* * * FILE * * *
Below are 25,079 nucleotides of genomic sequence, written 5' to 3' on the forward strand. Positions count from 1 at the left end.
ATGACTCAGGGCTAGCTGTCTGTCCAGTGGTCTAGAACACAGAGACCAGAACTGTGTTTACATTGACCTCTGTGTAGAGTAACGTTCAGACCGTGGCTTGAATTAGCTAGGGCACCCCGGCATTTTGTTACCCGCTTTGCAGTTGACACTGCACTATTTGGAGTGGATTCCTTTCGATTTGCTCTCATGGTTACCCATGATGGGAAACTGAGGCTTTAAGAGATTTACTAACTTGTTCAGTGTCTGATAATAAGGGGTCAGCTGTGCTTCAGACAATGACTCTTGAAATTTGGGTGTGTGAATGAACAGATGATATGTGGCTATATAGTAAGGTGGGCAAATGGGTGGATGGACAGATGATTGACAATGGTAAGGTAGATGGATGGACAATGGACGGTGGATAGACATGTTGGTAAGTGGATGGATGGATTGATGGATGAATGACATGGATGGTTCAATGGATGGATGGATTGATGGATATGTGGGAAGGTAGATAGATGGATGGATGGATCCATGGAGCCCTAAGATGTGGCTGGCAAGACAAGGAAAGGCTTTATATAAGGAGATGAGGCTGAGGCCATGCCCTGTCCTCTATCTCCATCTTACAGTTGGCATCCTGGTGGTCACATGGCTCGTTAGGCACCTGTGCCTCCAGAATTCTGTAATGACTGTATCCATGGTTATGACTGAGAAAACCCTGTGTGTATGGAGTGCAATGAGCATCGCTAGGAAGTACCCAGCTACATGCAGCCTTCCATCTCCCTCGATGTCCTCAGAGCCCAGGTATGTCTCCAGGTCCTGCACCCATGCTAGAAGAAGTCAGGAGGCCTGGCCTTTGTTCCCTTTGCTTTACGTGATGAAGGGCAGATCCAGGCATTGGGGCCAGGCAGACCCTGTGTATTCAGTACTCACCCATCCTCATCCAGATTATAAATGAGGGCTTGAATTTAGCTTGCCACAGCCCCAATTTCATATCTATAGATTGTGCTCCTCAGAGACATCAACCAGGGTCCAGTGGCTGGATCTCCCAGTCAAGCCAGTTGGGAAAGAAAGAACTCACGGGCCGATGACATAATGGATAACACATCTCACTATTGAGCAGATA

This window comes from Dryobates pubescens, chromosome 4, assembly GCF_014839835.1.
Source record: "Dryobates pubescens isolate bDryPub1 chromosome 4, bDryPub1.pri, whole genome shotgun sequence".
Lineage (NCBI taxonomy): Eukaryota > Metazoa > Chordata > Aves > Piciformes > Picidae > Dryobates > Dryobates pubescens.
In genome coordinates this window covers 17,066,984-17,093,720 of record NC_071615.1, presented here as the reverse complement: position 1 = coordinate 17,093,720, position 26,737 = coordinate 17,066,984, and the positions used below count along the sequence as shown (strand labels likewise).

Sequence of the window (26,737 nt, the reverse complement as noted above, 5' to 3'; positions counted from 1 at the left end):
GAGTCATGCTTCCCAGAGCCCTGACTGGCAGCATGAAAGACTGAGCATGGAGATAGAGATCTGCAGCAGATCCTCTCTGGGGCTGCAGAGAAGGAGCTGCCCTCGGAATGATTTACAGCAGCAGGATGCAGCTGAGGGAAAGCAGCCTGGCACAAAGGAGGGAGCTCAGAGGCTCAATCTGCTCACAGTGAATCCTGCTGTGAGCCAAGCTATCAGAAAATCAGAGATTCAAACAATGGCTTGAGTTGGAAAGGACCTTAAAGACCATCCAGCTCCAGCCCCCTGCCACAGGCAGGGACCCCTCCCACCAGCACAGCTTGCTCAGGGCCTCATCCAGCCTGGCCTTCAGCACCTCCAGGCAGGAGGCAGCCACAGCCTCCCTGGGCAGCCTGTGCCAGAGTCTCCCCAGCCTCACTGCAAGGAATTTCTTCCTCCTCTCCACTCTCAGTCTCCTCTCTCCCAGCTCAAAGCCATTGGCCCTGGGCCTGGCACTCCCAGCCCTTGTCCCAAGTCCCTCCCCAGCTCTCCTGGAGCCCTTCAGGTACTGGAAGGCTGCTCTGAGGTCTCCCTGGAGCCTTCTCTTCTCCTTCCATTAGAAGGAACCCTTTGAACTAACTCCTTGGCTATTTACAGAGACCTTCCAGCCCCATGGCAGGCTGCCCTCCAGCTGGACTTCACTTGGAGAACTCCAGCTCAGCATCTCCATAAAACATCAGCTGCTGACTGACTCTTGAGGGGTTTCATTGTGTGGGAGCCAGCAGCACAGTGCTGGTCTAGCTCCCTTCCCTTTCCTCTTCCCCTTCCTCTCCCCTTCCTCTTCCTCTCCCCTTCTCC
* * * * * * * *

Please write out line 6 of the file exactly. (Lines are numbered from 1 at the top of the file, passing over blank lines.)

In genome coordinates this window covers 17,066,984-17,093,720 of record NC_071615.1, presented here as the reverse complement: position 1 = coordinate 17,093,720, position 26,737 = coordinate 17,066,984, and the positions used below count along the sequence as shown (strand labels likewise).